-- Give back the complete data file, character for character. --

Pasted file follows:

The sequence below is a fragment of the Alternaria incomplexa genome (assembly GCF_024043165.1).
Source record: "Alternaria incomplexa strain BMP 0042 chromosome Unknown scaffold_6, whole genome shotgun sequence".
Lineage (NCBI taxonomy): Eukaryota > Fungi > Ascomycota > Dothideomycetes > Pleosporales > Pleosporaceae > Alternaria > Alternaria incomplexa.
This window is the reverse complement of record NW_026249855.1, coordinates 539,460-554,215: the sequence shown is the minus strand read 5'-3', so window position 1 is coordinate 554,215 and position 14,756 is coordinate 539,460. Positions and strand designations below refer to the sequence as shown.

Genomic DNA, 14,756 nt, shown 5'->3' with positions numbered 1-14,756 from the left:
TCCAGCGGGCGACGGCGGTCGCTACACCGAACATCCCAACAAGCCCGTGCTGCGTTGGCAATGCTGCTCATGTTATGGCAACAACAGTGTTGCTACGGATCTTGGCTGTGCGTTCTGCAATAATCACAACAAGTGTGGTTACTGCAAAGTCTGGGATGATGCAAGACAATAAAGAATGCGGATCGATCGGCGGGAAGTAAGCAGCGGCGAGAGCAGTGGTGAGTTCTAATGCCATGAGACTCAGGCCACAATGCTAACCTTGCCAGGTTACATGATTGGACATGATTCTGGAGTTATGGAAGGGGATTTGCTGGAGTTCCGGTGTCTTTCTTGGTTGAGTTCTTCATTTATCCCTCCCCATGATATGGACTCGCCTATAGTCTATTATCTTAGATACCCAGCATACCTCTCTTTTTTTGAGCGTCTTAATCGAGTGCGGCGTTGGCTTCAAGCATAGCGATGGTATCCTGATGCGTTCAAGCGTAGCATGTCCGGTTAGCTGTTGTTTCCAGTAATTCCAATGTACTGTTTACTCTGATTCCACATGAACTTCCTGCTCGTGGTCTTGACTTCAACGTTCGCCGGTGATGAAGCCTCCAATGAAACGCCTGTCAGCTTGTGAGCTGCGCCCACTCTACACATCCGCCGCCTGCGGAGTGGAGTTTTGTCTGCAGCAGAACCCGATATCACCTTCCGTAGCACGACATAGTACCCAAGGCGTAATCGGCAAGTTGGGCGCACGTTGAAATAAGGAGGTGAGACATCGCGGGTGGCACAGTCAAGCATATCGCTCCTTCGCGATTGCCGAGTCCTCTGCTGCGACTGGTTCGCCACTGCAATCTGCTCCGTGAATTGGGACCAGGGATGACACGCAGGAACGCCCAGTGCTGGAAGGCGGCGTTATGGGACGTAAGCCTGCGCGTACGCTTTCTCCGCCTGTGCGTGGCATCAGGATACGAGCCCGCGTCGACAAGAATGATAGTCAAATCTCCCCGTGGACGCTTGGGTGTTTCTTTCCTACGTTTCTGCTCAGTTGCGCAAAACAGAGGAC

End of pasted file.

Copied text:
The sequence below is a fragment of the Alternaria incomplexa genome (assembly GCF_024043165.1).
Source record: "Alternaria incomplexa strain BMP 0042 chromosome Unknown scaffold_6, whole genome shotgun sequence".
Lineage (NCBI taxonomy): Eukaryota > Fungi > Ascomycota > Dothideomycetes > Pleosporales > Pleosporaceae > Alternaria > Alternaria incomplexa.
This window is the reverse complement of record NW_026249855.1, coordinates 539,460-554,215: the sequence shown is the minus strand read 5'-3', so window position 1 is coordinate 554,215 and position 14,756 is coordinate 539,460. Positions and strand designations below refer to the sequence as shown.

Genomic DNA, 14,756 nt, shown 5'->3' with positions numbered 1-14,756 from the left:
TCCAGCGGGCGACGGCGGTCGCTACACCGAACATCCCAACAAGCCCGTGCTGCGTTGGCAATGCTGCTCATGTTATGGCAACAACAGTGTTGCTACGGATCTTGGCTGTGCGTTCTGCAATAATCACAACAAGTGTGGTTACTGCAAAGTCTGGGATGATGCAAGACAATAAAGAATGCGGATCGATCGGCGGGAAGTAAGCAGCGGCGAGAGCAGTGGTGAGTTCTAATGCCATGAGACTCAGGCCACAATGCTAACCTTGCCAGGTTACATGATTGGACATGATTCTGGAGTTATGGAAGGGGATTTGCTGGAGTTCCGGTGTCTTTCTTGGTTGAGTTCTTCATTTATCCCTCCCCATGATATGGACTCGCCTATAGTCTATTATCTTAGATACCCAGCATACCTCTCTTTTTTTGAGCGTCTTAATCGAGTGCGGCGTTGGCTTCAAGCATAGCGATGGTATCCTGATGCGTTCAAGCGTAGCATGTCCGGTTAGCTGTTGTTTCCAGTAATTCCAATGTACTGTTTACTCTGATTCCACATGAACTTCCTGCTCGTGGTCTTGACTTCAACGTTCGCCGGTGATGAAGCCTCCAATGAAACGCCTGTCAGCTTGTGAGCTGCGCCCACTCTACACATCCGCCGCCTGCGGAGTGGAGTTTTGTCTGCAGCAGAACCCGATATCACCTTCCGTAGCACGACATAGTACCCAAGGCGTAATCGGCAAGTTGGGCGCACGTTGAAATAAGGAGGTGAGACATCGCGGGTGGCACAGTCAAGCATATCGCTCCTTCGCGATTGCCGAGTCCTCTGCTGCGACTGGTTCGCCACTGCAATCTGCTCCGTGAATTGGGACCAGGGATGACACGCAGGAACGCCCAGTGCTGGAAGGCGGCGTTATGGGACGTAAGCCTGCGCGTACGCTTTCTCCGCCTGTGCGTGGCATCAGGATACGAGCCCGCGTCGACAAGAATGATAGTCAAATCTCCCCGTGGACGCTTGGGTGTTTCTTTCCTACGTTTCTGCTCAGTTGCGCAAAACAGAGGAC